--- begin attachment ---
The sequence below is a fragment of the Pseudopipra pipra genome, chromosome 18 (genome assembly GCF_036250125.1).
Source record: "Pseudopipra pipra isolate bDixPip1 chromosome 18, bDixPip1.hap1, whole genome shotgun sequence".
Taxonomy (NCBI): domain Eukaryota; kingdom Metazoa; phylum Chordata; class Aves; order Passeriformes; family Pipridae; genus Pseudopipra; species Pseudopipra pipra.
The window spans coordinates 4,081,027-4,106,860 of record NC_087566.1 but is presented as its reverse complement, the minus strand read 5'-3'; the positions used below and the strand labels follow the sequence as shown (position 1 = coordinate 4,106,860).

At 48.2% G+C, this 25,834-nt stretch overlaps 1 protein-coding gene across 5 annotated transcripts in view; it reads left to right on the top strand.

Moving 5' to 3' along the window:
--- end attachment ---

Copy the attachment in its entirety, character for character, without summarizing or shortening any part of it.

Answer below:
The sequence below is a fragment of the Pseudopipra pipra genome, chromosome 18 (genome assembly GCF_036250125.1).
Source record: "Pseudopipra pipra isolate bDixPip1 chromosome 18, bDixPip1.hap1, whole genome shotgun sequence".
Taxonomy (NCBI): domain Eukaryota; kingdom Metazoa; phylum Chordata; class Aves; order Passeriformes; family Pipridae; genus Pseudopipra; species Pseudopipra pipra.
The window spans coordinates 4,081,027-4,106,860 of record NC_087566.1 but is presented as its reverse complement, the minus strand read 5'-3'; the positions used below and the strand labels follow the sequence as shown (position 1 = coordinate 4,106,860).

At 48.2% G+C, this 25,834-nt stretch overlaps 1 protein-coding gene across 5 annotated transcripts in view; it reads left to right on the top strand.

Moving 5' to 3' along the window: